It’s a once-in-a-lifetime opportunity for four students and one postdoctoral scholar from UC Santa Barbara: They are among 580 young scientists from 88 countries selected to participate in the 69th Lindau Nobel Laureate Meeting from June 30 to July 5.
The five young scientists and engineers who will have the opportunity to meet — and learn from — 41 Nobel laureates include materials science graduate students Joshua Bocarsly and Elayne Thomas. Joining them are physics postdoctoral researcher Yu Saito, graduate student Jared Goldberg and undergraduate Dolev Bluvstein.
This year’s meeting is dedicated to physics, with key topics including laser physics, cosmology and gravitational waves.
Since 1951, Nobel laureates in chemistry, physics, physiology and medicine have convened annually in Lindau, which is located at the border of Austria, Germany, and Switzerland. The distinguished scientists meet with undergraduate and graduate students, post-docs, and young researchers in an informal setting. Mornings are filled with lectures from the laureates on topics of their choice followed by group discussions for the remainder of the day. A select number of students will also have the opportunity to present their research to the laureates, who will offer their feedback and advice.
“I am honored to be a part of a community that connects young minds with those who are unraveling the mysteries of the world and have received the highest honor in science,” said Thomas. “A former lab-mate went to the 65th Lindau meeting and had an incredible time connecting with other talented students around the world. I am ecstatic to participate in and continue this tradition.”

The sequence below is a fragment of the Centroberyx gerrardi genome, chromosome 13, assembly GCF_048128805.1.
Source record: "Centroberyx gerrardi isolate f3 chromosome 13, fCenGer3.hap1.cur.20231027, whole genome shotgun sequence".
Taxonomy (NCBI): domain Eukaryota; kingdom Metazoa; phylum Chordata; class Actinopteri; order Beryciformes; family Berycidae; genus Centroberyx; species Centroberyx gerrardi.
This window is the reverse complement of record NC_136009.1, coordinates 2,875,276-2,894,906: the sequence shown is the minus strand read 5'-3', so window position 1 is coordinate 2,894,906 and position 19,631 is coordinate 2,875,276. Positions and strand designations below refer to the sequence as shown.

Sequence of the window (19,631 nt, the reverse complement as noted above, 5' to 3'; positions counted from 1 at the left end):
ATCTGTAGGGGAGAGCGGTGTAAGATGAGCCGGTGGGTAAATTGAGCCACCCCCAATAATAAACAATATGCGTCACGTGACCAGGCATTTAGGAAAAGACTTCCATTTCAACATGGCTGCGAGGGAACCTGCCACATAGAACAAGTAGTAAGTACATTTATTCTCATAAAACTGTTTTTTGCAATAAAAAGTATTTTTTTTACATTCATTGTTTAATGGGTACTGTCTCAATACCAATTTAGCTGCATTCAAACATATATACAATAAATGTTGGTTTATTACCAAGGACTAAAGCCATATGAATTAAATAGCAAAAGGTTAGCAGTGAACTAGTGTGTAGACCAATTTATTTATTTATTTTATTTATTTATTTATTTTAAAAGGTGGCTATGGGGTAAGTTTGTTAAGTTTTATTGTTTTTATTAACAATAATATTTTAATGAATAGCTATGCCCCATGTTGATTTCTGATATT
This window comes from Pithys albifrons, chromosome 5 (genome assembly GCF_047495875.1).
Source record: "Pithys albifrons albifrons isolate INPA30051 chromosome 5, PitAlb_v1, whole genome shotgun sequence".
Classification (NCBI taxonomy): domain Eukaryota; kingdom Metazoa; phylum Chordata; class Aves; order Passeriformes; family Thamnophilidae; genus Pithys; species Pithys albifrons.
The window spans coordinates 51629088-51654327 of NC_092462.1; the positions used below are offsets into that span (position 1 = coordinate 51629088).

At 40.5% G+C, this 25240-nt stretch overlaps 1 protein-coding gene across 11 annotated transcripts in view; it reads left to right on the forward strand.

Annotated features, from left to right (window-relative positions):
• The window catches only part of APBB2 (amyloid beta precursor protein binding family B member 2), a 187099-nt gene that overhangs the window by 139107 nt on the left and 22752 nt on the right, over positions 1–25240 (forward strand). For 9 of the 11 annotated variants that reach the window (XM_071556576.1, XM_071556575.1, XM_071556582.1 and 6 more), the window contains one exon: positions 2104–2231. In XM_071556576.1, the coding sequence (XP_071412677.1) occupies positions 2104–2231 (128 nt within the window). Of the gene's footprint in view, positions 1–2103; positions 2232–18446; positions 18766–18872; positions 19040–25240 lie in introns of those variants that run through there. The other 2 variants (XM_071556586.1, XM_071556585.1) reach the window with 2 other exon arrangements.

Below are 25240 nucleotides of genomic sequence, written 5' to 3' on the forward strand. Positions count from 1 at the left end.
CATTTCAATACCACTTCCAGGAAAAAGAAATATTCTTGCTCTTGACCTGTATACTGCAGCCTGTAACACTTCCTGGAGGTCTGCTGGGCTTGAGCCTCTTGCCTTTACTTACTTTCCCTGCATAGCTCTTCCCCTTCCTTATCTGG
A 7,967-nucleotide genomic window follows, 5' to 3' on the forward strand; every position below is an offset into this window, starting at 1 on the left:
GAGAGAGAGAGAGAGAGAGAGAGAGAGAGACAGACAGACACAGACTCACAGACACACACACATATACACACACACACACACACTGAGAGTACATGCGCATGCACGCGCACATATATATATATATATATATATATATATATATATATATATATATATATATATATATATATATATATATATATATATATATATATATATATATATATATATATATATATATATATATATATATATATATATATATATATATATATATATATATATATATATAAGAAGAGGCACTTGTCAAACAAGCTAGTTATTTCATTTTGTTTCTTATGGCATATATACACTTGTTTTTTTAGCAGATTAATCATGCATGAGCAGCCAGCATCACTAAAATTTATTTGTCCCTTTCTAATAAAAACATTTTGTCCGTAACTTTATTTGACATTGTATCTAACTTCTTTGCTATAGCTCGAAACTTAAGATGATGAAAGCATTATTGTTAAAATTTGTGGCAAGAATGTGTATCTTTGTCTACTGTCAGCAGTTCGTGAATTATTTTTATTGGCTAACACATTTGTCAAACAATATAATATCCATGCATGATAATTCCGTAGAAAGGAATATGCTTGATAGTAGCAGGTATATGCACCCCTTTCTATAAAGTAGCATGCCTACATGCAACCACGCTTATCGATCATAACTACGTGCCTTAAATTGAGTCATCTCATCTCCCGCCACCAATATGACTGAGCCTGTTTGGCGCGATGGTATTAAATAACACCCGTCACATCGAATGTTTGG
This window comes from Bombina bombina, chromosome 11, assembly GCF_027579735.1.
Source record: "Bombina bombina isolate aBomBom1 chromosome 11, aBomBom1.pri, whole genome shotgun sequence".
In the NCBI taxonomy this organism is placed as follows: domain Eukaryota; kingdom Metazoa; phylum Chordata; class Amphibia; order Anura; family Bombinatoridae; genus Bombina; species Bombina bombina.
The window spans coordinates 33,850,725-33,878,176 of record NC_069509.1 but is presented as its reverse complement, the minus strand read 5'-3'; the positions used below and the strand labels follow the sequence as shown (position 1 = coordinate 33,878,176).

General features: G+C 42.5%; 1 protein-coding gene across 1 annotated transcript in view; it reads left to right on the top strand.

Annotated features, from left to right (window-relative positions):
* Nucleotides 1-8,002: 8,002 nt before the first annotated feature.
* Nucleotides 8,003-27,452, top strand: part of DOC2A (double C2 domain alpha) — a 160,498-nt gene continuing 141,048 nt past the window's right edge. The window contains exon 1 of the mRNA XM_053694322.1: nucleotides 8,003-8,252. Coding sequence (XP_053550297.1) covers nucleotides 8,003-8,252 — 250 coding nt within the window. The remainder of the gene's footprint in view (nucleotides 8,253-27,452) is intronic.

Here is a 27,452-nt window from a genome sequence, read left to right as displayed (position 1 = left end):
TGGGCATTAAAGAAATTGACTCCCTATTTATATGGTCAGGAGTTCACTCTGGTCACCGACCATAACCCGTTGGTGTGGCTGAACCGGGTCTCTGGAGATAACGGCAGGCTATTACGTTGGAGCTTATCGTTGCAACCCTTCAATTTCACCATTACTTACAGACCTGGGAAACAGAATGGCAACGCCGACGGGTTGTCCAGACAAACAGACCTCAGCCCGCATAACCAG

In addition to attending presentations, Thomas is most excited for the opportunity to meet other young researchers from around the world. “Learning more about different approaches to science in a diverse community, such as the Lindau Meeting, can further guide how I approach problems in my own research,” she said.
Thomas’s research focuses on doped polymeric semiconductors. Doping refers to adding small molecules to oxidize or reduce a polymer, which generates charge carriers to conduct electricity. She studies how the presence of the dopants influences the material’s electronic and crystalline structure.
Bluvstein echoed Thomas’ sentiment. “I think it’s very easy for all of us to get holed up in our specific niches,” said Bluvstein, a College of Creative Studies student who researches defects in diamonds for use as quantum sensors. “It’s healthy to break out and see what everybody else is doing. Getting a broader perspective allows us to look at our own problems in new ways and reevaluate the impact of our own subfields.”
UC Santa Barbara will be one of the most well-represented American universities in Lindau, accounting for five of the 67 young scientists selected from American institutions. According to the organizers, 33 young scientists from UC Santa Barbara have been invited to the Lindau Meeting since 2004.
“Considering the excellent group of applicants, the selection proved to be very challenging,” says Rainer Blatt, a professor at the University of Innsbruck’s Institute of Experimental Physics. He is one of two scientific chairmen of this year’s meeting.
For some, the magnitude of the event is still setting in. “I found out I was selected while I was in 12 hours of meetings with my research group,” said Goldberg, who uses computational models to study supernovae. “My initial reaction was, ‘Uh, wow, that's amazing! I'm beyond honored, grateful, and excited for this opportunity. I'll have to process this later. Back to work.’”
Goldberg believes the experience will help him develop his communication skills when conversing with both scientists and non-scientists. “I want to be exposed to the ways that others make their work accessible and exciting to a broader audience, which I can then weave into my own outreach and explanations,” he said.
The five young scientists won’t be the UC Santa Barbara’s only representatives in Lindau this summer. David Gross, the Chancellor’s Chair in Theoretical Physics and former director of the campus’s Kavli Institute for Theoretical Physics, will be among the 41 Nobel laureates at the event. Gross received the 2004 Nobel Prize in physics for discovering asymptotic freedom in the theory of the strong interaction.